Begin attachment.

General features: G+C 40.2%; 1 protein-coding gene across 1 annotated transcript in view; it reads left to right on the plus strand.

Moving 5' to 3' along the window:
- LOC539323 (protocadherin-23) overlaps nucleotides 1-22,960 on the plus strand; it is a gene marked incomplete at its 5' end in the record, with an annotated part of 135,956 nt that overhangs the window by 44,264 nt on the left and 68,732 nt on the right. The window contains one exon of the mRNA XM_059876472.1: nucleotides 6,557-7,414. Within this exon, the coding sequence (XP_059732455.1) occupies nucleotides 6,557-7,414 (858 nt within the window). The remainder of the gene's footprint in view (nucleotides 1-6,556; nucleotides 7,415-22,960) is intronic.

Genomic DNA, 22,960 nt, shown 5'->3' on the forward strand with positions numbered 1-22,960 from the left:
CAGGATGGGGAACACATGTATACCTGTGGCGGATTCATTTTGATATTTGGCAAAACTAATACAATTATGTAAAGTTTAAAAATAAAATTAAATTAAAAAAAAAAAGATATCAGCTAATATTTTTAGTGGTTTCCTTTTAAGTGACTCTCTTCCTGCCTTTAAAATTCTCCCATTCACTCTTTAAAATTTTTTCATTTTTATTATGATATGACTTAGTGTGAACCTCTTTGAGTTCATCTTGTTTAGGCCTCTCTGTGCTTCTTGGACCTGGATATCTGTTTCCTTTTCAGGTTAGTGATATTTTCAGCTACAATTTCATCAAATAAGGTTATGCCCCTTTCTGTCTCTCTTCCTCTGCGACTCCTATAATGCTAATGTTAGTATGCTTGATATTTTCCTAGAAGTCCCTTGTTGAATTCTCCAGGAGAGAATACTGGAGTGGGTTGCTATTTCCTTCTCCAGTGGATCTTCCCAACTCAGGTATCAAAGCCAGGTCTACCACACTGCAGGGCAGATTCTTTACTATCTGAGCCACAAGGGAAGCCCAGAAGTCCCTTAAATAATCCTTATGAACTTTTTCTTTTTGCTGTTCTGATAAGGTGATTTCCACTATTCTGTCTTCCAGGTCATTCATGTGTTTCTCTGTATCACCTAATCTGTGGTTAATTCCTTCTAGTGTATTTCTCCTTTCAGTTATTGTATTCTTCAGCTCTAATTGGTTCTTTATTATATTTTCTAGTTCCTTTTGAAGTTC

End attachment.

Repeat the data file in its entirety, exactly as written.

General features: G+C 40.2%; 1 protein-coding gene across 1 annotated transcript in view; it reads left to right on the plus strand.

Moving 5' to 3' along the window:
- LOC539323 (protocadherin-23) overlaps nucleotides 1-22,960 on the plus strand; it is a gene marked incomplete at its 5' end in the record, with an annotated part of 135,956 nt that overhangs the window by 44,264 nt on the left and 68,732 nt on the right. The window contains one exon of the mRNA XM_059876472.1: nucleotides 6,557-7,414. Within this exon, the coding sequence (XP_059732455.1) occupies nucleotides 6,557-7,414 (858 nt within the window). The remainder of the gene's footprint in view (nucleotides 1-6,556; nucleotides 7,415-22,960) is intronic.

Genomic DNA, 22,960 nt, shown 5'->3' on the forward strand with positions numbered 1-22,960 from the left:
CAGGATGGGGAACACATGTATACCTGTGGCGGATTCATTTTGATATTTGGCAAAACTAATACAATTATGTAAAGTTTAAAAATAAAATTAAATTAAAAAAAAAAAGATATCAGCTAATATTTTTAGTGGTTTCCTTTTAAGTGACTCTCTTCCTGCCTTTAAAATTCTCCCATTCACTCTTTAAAATTTTTTCATTTTTATTATGATATGACTTAGTGTGAACCTCTTTGAGTTCATCTTGTTTAGGCCTCTCTGTGCTTCTTGGACCTGGATATCTGTTTCCTTTTCAGGTTAGTGATATTTTCAGCTACAATTTCATCAAATAAGGTTATGCCCCTTTCTGTCTCTCTTCCTCTGCGACTCCTATAATGCTAATGTTAGTATGCTTGATATTTTCCTAGAAGTCCCTTGTTGAATTCTCCAGGAGAGAATACTGGAGTGGGTTGCTATTTCCTTCTCCAGTGGATCTTCCCAACTCAGGTATCAAAGCCAGGTCTACCACACTGCAGGGCAGATTCTTTACTATCTGAGCCACAAGGGAAGCCCAGAAGTCCCTTAAATAATCCTTATGAACTTTTTCTTTTTGCTGTTCTGATAAGGTGATTTCCACTATTCTGTCTTCCAGGTCATTCATGTGTTTCTCTGTATCACCTAATCTGTGGTTAATTCCTTCTAGTGTATTTCTCCTTTCAGTTATTGTATTCTTCAGCTCTAATTGGTTCTTTATTATATTTTCTAGTTCCTTTTGAAGTTC